The visitors also gave us a much more recent picture of our property's past. They left a print propped on our old kitchen table that they had enlarged from a black and white photograph taken in the 1920s. The photographer had been standing on the hill below where our house now rests, and pointing the camera towards land that had recently been cleared of massive ironbarks, stringy-barks and other virgin bush. The settlers often took a week to fell and dig out a single tree, and the clearing went on for years before the apple trees lining the foreground of the photograph could be planted. Young and bushy, they stood in awkward contrast to the dense, unruly thicket in the photograph's background.
Chris and Baina found the picture when visiting our next-door neighbour, Win. Her parents began clearing the bush on our place in 1912, and subsequently planted 2,500 apple and pear trees. Win worked on the family farm after she finished correspondence school in grade six, until she married and moved next door in 1952. She remembers spending three weeks with two horses ploughing the paddock around the apples, and taking the harvest by horse and cart to the nearest village. The return journey took three hours; these days it is a thirty-minute drive.
Win is a fine advertisement for the fruits of hard labour, and is still collecting eggs, digging potatoes, harvesting fruit trees and chopping wood, despite having celebrated her eightieth birthday some time ago. She is one of the joys of our tree change. We are connected not only by place, but by a shared love of growing and animals.
LATE IN THE winter of 2006, Win came by to help us plant an apple sapling on the hill overlooking the paddock where her parents' orchard once stood. A terrible bushfire destroyed it in 1965, together with the other orchards that once made this area famous for its apples. Her father never recovered from the loss of a life's work, and died a few years later.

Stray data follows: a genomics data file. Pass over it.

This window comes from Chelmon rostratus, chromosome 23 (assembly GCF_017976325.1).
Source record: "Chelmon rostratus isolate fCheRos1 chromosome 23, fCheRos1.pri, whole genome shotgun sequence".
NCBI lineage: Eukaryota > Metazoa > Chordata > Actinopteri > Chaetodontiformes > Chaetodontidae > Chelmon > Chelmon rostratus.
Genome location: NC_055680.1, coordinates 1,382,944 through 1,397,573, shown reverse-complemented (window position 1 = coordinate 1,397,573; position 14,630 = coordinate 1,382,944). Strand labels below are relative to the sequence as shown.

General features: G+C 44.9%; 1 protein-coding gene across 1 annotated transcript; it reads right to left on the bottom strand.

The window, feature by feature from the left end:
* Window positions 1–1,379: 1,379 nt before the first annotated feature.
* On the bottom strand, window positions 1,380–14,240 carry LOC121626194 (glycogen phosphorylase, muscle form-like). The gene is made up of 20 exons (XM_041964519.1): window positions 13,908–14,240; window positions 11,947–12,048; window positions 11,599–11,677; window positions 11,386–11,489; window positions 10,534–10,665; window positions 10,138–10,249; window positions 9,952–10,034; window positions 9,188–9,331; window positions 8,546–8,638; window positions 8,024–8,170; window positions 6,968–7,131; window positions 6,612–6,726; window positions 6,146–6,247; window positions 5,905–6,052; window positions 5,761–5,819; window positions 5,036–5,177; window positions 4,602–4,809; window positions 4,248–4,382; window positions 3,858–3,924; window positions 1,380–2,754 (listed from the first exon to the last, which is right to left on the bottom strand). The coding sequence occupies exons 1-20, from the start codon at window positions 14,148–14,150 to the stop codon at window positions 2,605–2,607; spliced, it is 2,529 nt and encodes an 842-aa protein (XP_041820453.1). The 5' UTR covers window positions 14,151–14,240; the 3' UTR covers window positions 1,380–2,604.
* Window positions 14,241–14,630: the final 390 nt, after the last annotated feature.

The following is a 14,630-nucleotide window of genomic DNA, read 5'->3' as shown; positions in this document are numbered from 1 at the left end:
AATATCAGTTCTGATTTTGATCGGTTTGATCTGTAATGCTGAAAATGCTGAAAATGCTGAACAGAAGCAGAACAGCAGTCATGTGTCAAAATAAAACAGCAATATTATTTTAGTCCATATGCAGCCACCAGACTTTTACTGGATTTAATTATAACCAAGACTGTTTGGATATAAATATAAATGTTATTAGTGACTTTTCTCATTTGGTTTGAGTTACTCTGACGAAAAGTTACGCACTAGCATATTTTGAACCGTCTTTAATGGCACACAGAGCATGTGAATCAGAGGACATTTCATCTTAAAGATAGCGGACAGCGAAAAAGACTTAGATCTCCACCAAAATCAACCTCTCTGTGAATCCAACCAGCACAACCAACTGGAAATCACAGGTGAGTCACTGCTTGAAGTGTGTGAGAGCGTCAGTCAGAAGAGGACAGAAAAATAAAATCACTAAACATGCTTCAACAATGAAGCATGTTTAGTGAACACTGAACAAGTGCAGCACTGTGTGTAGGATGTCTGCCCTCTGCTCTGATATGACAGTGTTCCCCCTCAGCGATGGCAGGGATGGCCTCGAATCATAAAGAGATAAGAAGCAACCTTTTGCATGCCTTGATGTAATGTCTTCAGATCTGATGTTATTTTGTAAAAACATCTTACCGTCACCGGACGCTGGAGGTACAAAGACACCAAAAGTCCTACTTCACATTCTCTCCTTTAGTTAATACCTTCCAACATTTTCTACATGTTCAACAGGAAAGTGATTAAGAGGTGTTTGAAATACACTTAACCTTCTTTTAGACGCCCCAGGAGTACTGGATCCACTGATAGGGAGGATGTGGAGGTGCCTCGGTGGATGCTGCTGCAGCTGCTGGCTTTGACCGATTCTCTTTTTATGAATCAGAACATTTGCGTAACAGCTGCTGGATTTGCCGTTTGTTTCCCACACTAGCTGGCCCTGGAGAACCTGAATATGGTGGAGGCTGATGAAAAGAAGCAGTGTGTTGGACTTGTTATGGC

The tree we planted together, in honour of Win and her late husband, Harry, is called Scarlet Nonpareil and produces sweet red fruit. The heritage-apple producer from whom we sourced our fifty old-fashioned varieties describes this tree, whose origins can be traced back to around 1773 in Surrey, England, as yielding ‘a very excellent dessert apple of first-rate quality'.
I could tell you that we planted heritage apples because we are part of a grassroots push to preserve the plants of the past, whose value exceeds those that drive commercial production. Or because sensible growers learn from history, and sentimental ones seek to repeat it. But really, we selected our trees for the poetry of their names.
Our orchard includes Autumn Pearmain, dating back to sixteenth-century England; Belle de Boskoop, whose lineage can be traced back to the Netherlands of the mid-1850s; and the Duchess of Oldenburg, whose popularity in Russia has lasted for centuries, thanks to a ‘soft, creamy flesh'. Then there is the Ribston Pippin, ‘one of the richest flowered apples'; the Beauty of Bath, known for its ‘pretty and fragrant apple'; and Peasgood's Nonsuch, which is said to cook ‘to a puree with a spicy flavour'. Not to forget the Boswell, which ‘hangs well'. This is just a taste of the diversity that can be found in an old-fashioned orchard.
The trees had a tough start to life, thanks to the great wallaby massacre, but, incredibly, all recovered. Last December, we made our first tentative harvest from the juveniles. Into one bucket went 3.6 kilos of cooking fruit; into another went 1.3 kilos of eating apples.
Another few buckets were filled with fruit that had fallen or been eaten by birds or bugs. These buckets I stewed up for the benefit of Petal, our 350-kilo porcine companion, who prefers to take her fruit as dessert. Petal arrived in our household as a delicate week-old runt – thanks to Win – and captured our hearts immediately. She began her residency in a box before the fire in the lounge, then moved to a larger box in the laundry, and then to a small yard in the old apple-packing shed, before making her final move to an old set of cattle yards, where she now spends long hours renovating her mud spa. A few months ago she celebrated her second birthday by devouring an entire fruitcake in a few happy chomps.